High Gas Fees Worth the Pain? Ethereum’s Deflationary Model in Action

In theory, a reduction in supply should drive ETH’s value as an asset upwards over time

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lefthanderman/Shutterstock.com modified by Blockworks

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Using Ethereum is expensive. 

Whether it’s from trading on DeFi, flipping NFTs, or gambling with memecoins, transaction fees have been driven upward for months on the network. The rise extends to simply sending tokens from one wallet to another.

While recent memecoin buffoonery has exacerbated the problem, ether (ETH) gas fees have been gradually climbing long before the more recent get-rich-quick PEPE craze, with previous perpetrators Uniswap and Blur elevating costs.

But it’s not all bad. New mechanisms introduced by EIP-1559 in 2021 brought in the burning of base fees, causing deflationary conditions for the network

This fee model contributes to the narrative of Ethereum as “ultrasound money,” reducing the supply of ETH as on-chain activity drives demand. Adam Smith might have been on to something.

In theory, a reduction in supply should increase Ethereum’s value as an asset in the long term. Avi Felman, head of digital asset trading at GoldenTree Asset Management, and Jonah Van Bourg, Cumberland’s global head of trading, spoke to Blockworks on the 1000x podcast about their evolving investment thesis for Ethereum.

“Even though 16 gwei is neutral gas levels for Ethereum,” Van Bourg says, “we’re consistently averaging 50 to 150 gwei.” As a result, ETH is highly deflationary at the moment, he says.  

“And even if it does eventually die down,” he says, “the ETH that’s being burned as a result of this activity is never coming back.”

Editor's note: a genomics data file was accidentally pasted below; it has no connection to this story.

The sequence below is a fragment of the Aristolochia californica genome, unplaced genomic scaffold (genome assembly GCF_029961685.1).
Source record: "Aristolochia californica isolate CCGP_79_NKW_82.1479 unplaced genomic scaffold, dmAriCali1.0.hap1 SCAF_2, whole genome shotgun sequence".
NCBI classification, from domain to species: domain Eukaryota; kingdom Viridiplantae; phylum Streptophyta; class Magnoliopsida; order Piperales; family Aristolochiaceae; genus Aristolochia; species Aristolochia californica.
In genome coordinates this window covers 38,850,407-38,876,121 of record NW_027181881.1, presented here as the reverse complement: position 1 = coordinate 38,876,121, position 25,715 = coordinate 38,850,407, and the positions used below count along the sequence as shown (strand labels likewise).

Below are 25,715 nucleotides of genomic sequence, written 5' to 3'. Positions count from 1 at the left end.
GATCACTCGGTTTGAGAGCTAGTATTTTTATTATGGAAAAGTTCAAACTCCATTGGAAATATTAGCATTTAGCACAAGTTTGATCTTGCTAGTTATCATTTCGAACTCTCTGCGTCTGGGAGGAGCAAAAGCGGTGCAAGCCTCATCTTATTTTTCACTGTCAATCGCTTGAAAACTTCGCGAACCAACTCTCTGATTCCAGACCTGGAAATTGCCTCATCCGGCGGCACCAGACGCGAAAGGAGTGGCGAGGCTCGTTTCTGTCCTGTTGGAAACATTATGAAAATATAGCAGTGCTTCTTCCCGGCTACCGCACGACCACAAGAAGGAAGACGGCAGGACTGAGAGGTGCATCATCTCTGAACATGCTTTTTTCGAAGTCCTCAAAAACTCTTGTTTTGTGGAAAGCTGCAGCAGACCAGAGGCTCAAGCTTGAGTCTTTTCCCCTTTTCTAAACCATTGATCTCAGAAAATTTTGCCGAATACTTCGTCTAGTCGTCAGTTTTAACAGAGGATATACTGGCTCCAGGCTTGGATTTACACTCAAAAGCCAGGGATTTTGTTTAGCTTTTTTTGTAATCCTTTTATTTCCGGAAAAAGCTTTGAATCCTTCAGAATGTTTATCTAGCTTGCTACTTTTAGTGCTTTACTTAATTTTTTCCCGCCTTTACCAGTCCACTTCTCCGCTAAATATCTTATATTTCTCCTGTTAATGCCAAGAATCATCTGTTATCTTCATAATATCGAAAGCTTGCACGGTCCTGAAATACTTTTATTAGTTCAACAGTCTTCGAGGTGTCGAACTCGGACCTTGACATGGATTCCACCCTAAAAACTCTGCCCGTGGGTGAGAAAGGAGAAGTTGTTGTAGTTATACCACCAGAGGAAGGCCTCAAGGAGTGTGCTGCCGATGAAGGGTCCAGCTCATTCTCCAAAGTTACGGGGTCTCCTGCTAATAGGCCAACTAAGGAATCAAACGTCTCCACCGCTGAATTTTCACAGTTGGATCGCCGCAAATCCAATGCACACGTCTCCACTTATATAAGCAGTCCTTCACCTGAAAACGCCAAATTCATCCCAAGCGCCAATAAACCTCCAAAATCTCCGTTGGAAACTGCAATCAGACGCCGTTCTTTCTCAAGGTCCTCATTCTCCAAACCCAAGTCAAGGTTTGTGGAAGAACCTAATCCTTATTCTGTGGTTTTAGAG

Van Bourg asks Felman, “What does it mean for price, and what does it mean for supply and demand of block space? Is there an investment thesis there?”

EIP-1559 opened the monetary door

Felman says the “best thing” Ethereum ever did for itself was the implementation of EIP-1559, which made ETH as an asset more attractive for investment.

“It opened the door for so much institutional capital to come into this space,” he says. 

“I gave a talk last week at a conference that was filled with a lot of pension fund allocators, a lot of institutional allocators. I got an obscene amount of questions on it,” Felman says.

“My job,” he says, was to “teach these guys about what crypto is, cuz these guys knew, when I say nothing, I mean literally nothing, about crypto.”

Felman suggests Ethereum fee burns behave like traditional finance stock buybacks. Just as a company can buy back their own equity to indirectly increase value for shareholders, a fee burn can indirectly drive price action for anyone holding ETH. “If ETH annualizes out to $5 billion a year in burn fees, that’s a pretty substantial ‘buyback,’ right?”  

“And this is all during a bear market,” he adds.

“That really hit home for a lot of people.”

Ethereum stands apart from other layer-1 protocols because of this formula, Felman says. 

Other layer-1s like Solana, he says, do not generate fees in the same way — and, importantly, do not burn fees to reduce supply. Alternative layer-1s as such do not “generate revenue for their shareholders in the same way that Ethereum does,” so “allocators are just way less likely to come in and buy it.” 

“Because all eyes are on Ethereum, because that’s where the speculative money is, because that’s where the market participants are, they’re able to charge those fees,” he says. 

Felman compares the current attractiveness of Ethereum to the appeal of living in New York. “Yes, Manhattan’s expensive, but it’s expensive for a reason — because everybody’s there, and everybody that you want to be around is already there.”

And the beauty of proof of stake is that all of those fees that are burned and all the fees that are generated, Felman says, “are now paid back to owners of the asset.”


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